Employees and ‘Silenced No More Laws’
In the wake of the #MeToo movement, there has been a lot of attention focused on non-disclosure agreements (NDAs), also known as confidentiality agreements (CAs). Sexual harassment victims who agreed to settle their cases are often asked to sign NDAs in exchange for payment.
In work situations, a non-disclosure agreement is required by the employer to prohibit the employee from disclosing events that the employee complained about. Although such conditions in an NDA may not be legally enforceable, they may intimidate and prevent the employee from speaking about the employer’s unlawful conduct.
In 2019, three laws took effect in California, targeting sexual harassment at work. The first bill, AB 3109, signed into law in 2018, invalidates settlement agreements that prohibit disclosure of sexual harassment claims. This means, any provision in a contract or settlement agreement that restricts an employee’s right to testify in an administrative, legislative, or judicial proceeding concerning an employer’s unlawful conduct cannot be enforced.
Another law, SB 820, restricts the usage of confidentiality provisions in agreements related to sexual assault, sexual harassment, or discrimination based on sex. It also prohibits settlement agreement provisions that prevent disclosure of facts related to an employee’s claims of sexual assault and sexual harassment. The bill does not prohibit confidentiality of the settlement amount.
The last bill, SB 1300, invalidates any agreement or contract in which an employee loses their right to disclose unlawful acts in the workplace, including acts of sexual harassment. SB 1300 also declares that a single incident of harassing conduct may be enough to create a hostile work environment in certain situations.
In a move to expand restrictions on the terms of a confidentiality agreement, California’s Governor Newsom, on October 14, 2021, signed into law SB 331, also known as the “Silenced No More Act.” The new law takes effect on January 1, 2022. The following are its key provisions:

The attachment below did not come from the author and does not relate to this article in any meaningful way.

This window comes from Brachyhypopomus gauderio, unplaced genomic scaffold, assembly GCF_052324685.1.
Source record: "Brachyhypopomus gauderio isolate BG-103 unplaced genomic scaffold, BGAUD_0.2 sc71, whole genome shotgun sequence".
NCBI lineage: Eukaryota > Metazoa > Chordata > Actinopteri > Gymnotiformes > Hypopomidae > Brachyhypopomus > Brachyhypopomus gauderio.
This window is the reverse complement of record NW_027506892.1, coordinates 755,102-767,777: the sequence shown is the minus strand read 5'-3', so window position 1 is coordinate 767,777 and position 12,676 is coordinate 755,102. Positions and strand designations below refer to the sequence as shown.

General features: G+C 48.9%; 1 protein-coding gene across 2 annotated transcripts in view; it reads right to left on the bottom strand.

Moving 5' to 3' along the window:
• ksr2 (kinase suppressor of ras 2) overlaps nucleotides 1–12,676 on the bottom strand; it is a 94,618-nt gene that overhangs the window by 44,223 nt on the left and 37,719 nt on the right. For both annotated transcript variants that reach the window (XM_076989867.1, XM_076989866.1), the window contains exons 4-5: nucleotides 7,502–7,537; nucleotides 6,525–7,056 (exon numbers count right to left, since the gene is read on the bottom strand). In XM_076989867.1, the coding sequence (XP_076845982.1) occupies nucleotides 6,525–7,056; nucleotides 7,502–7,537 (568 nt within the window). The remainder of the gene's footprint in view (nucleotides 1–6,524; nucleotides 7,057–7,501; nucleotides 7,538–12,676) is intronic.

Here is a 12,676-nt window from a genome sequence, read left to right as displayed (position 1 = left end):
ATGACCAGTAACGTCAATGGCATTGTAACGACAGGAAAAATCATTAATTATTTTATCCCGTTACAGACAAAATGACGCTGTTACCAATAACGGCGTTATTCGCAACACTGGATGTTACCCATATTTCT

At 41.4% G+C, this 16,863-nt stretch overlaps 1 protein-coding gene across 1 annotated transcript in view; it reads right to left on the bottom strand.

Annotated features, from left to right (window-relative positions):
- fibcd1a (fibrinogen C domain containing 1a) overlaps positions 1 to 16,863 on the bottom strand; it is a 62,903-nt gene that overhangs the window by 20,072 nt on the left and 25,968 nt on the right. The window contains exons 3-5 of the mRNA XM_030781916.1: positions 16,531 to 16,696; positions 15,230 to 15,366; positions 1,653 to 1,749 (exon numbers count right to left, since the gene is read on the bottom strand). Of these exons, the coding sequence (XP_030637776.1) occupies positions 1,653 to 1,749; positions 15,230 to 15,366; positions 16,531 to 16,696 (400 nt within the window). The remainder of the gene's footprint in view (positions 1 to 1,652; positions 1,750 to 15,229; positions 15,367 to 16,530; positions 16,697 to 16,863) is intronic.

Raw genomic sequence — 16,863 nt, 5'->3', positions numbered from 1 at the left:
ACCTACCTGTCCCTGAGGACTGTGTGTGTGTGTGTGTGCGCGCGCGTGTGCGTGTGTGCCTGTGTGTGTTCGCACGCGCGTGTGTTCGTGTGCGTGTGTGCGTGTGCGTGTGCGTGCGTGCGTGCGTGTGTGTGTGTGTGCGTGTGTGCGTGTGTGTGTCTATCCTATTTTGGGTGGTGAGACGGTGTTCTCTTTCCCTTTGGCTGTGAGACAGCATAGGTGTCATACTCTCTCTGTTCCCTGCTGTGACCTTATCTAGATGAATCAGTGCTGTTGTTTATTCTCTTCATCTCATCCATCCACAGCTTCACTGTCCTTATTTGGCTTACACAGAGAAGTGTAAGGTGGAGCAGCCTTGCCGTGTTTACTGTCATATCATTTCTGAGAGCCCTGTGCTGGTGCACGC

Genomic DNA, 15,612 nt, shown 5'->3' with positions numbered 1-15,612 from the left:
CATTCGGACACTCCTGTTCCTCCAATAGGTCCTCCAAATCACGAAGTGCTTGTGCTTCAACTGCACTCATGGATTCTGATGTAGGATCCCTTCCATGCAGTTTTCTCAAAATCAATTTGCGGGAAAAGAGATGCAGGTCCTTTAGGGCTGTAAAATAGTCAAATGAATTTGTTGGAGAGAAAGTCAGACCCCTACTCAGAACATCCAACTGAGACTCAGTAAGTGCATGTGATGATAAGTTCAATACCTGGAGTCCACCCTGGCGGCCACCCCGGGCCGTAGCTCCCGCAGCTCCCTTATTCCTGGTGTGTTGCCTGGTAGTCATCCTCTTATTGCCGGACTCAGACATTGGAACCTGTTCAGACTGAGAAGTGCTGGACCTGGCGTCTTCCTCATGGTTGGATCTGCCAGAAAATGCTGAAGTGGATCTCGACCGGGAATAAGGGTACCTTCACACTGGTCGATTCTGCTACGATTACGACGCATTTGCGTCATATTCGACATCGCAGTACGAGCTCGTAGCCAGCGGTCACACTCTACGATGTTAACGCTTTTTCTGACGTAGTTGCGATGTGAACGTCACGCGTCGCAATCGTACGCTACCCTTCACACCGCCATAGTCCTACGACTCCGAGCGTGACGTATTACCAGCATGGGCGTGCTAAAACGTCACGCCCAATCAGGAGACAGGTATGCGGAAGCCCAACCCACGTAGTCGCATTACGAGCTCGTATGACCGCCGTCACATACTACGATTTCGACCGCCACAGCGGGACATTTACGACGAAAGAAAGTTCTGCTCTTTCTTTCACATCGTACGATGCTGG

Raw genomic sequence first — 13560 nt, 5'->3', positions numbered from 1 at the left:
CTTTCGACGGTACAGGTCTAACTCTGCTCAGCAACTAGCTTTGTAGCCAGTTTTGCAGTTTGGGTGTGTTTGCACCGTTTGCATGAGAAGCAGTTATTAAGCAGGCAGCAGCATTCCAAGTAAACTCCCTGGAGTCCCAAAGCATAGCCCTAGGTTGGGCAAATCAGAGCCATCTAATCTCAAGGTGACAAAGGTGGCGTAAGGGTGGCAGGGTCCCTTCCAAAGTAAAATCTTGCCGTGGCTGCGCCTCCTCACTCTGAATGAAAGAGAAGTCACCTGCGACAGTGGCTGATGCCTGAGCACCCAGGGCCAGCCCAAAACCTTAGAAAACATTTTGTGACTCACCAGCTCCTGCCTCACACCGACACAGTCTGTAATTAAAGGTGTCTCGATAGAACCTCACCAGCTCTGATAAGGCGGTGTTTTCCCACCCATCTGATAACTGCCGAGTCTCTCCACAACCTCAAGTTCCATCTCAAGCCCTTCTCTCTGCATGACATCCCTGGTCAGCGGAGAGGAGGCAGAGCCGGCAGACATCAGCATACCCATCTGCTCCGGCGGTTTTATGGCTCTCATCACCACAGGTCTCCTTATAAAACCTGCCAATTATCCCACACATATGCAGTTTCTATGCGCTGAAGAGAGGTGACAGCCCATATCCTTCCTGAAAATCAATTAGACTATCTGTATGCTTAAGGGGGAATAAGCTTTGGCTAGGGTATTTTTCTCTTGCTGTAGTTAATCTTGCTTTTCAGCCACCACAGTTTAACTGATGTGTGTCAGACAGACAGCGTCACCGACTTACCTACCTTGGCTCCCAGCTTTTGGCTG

- Employees who signed a confidentiality agreement may not be restricted from disclosing the underlying facts related to their claims of harassment, discrimination, or retaliation under the FEHA. Such facts may include claims based on race, sexual orientation, religion, color, national origin, ancestry, disability, medical condition, age, and other protected characteristics under the FEHA.
- An employer may not require an employee to sign a release of a claim or right against the employer, and includes the release of a right to file and pursue a civil action or complaint with a state agency, law enforcement agency, or any court, in exchange for a raise or bonus, or as a condition of employment or continued employment.
- An employer cannot require an employee to sign a non-disparagement agreement or other document to the extent it effectively denies the employee their right to disclose information about unlawful acts at work.
- Any non-disparagement provision that restricts an employee’s ability to disclose information related to workplace conditions shall include the following language: “Nothing in this agreement prevents you from discussing or disclosing information about unlawful acts in the workplace, such as harassment or discrimination or any other conduct that you have reason to believe is unlawful.”
- However, the above does not apply to a “negotiated” settlement agreement. “Negotiated” means that the agreement is voluntary and provides consideration of value to the employee. It further requires that the employee is given notice and an opportunity to retain an attorney or is represented by an attorney.
The Law Offices of C. Joe Sayas, Jr. welcomes inquiries about this topic. All inquiries are confidential and at no-cost. You can contact the office at (818) 291-0088 or visit www.joesayaslaw.com. [For more than 25 years, C. Joe Sayas, Jr., Esq. successfully recovered wages and other monetary damages for thousands of employees and consumers. He was named Top Labor & Employment Attorney in California by the Daily Journal, consistently selected as Super Lawyer by the Los Angeles Magazine, and is a past Presidential Awardee for Outstanding Filipino Overseas.]